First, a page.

Last Sunday, the Danish minister for Nordic co-operation, Eva Kjer Hansen, and Sigurður Ingi Jóhannsson, the Icelandic chairman of the Progressive Party Framsóknarflokkurinn, rode Icelandic horses from Copenhagen’s Christiansborg Ridebaneand to Nordatlantens Brygge in Christianshavn to mark the upcoming 100-year anniversary of the country’s sovereignty.
Horses symbolize friendship
According to Jóhannsson, the horses symbolised Danish-Icelandic relations, which he called a “friendship”.
“The qualities we see in the Icelandic horses – so calm, kind, solid – are also a fitting description of our relationship,” Hansen agreed.
“We’ve got to know each other well over the centuries and have a very good co-operation.”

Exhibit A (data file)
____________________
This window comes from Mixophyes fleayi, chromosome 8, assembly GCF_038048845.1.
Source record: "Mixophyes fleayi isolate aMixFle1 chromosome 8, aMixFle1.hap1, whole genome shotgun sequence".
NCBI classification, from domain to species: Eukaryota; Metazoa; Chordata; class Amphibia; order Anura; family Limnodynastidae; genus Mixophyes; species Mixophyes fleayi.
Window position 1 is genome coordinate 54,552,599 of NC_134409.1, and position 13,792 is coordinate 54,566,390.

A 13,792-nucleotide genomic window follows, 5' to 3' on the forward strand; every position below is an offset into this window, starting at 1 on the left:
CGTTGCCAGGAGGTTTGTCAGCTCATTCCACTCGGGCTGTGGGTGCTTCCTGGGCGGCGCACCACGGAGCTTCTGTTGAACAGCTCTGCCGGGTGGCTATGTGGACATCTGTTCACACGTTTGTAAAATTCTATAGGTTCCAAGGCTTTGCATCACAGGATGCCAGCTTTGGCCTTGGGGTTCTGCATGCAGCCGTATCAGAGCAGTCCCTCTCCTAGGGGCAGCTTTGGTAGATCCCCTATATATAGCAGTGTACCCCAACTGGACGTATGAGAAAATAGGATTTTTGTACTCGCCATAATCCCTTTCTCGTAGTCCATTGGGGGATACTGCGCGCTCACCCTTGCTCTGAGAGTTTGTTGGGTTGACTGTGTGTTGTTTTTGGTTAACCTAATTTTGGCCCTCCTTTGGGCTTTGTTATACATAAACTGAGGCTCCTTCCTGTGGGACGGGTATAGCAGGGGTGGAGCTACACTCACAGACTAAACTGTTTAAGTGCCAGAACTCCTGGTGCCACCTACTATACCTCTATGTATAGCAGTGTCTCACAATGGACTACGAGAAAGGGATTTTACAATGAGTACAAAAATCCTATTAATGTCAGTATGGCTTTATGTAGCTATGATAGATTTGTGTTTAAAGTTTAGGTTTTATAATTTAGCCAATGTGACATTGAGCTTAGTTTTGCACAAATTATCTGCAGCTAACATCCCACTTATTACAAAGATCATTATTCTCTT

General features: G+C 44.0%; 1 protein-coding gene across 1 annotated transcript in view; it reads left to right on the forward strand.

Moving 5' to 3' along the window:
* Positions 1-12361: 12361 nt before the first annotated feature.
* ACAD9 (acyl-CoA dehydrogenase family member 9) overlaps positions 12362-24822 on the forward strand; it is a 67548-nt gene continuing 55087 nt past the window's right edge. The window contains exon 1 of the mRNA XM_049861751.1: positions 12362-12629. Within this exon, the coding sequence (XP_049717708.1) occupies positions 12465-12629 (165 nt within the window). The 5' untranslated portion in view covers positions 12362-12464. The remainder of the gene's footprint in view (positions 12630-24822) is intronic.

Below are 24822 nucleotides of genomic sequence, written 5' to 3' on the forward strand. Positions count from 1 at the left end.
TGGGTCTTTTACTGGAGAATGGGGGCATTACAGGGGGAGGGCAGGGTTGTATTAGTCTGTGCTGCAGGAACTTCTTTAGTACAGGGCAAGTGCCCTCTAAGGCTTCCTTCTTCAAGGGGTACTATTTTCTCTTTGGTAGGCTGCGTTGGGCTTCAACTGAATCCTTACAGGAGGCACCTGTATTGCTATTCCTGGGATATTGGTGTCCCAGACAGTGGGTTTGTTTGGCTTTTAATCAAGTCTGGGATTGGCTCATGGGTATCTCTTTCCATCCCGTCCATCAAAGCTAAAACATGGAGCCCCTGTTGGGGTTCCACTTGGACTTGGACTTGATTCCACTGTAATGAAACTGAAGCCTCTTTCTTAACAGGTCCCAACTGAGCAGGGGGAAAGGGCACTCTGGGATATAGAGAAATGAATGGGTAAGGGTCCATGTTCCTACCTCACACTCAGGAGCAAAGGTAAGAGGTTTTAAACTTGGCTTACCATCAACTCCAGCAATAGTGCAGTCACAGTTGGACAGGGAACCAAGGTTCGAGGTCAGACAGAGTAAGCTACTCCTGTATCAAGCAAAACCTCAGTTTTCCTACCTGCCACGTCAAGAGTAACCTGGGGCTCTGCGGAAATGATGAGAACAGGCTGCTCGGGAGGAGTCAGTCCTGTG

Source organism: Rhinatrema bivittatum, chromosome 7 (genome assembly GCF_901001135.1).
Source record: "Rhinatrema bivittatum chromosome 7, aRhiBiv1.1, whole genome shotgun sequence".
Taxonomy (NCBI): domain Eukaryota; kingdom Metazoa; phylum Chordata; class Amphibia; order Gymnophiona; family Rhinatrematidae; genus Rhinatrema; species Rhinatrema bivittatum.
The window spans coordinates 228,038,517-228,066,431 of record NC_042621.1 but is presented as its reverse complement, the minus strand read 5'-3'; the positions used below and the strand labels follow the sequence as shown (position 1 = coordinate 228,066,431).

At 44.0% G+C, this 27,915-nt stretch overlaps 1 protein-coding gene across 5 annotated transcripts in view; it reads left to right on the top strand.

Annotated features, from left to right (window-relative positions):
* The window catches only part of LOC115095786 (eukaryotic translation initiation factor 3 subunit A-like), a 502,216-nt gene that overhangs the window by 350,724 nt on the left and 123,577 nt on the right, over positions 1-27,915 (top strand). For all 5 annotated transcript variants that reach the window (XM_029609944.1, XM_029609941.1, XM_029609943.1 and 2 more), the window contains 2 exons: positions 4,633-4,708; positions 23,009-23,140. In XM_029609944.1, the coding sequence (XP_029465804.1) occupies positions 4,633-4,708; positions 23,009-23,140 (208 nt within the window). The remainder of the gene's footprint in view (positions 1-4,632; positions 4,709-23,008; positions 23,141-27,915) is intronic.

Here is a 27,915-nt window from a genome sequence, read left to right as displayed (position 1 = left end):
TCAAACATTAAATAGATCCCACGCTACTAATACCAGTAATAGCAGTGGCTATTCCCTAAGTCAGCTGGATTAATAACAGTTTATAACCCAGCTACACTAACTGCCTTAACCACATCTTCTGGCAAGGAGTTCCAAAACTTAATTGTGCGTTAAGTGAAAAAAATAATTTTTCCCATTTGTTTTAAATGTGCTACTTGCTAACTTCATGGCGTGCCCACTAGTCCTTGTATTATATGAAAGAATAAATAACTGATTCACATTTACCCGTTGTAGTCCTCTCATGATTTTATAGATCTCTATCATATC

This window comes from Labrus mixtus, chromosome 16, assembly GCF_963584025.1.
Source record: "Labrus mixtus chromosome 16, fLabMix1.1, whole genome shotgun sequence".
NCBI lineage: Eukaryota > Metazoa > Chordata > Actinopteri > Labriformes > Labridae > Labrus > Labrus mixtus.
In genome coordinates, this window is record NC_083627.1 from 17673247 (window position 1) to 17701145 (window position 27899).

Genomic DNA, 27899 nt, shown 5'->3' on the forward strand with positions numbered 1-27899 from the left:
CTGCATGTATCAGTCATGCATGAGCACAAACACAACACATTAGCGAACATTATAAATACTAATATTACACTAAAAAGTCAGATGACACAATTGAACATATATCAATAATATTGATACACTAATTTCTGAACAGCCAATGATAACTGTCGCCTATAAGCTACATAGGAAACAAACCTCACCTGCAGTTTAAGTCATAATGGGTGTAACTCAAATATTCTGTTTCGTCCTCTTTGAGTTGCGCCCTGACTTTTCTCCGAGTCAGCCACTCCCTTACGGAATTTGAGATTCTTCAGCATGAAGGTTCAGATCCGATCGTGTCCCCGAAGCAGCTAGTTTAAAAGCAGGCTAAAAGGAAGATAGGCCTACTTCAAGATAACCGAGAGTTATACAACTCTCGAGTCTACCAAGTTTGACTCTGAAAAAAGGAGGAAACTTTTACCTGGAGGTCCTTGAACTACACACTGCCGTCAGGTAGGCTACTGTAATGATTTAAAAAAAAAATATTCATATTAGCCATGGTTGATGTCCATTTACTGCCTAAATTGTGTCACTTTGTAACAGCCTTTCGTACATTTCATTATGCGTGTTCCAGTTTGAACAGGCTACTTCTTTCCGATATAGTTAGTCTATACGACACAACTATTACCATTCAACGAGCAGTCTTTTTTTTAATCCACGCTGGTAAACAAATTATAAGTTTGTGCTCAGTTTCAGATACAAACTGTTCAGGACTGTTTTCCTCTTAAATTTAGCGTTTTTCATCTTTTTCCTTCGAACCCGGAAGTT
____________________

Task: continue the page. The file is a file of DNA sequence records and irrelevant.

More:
100 years of independence
In 1415, the united kingdoms of Norway, Denmark and Sweden took over Iceland. Following the break-up of the union in 1523, it became a part of Denmark-Norway, and it was owned entirely by Denmark from 1814 until 1918.
In an agreement signed on 1 December 1918, Denmark recognised Iceland as a fully sovereign and independent state in a personal union with Denmark.
After the union was terminated in 1944, Icelanders established a republic with Sveinn Björnsson as its first president.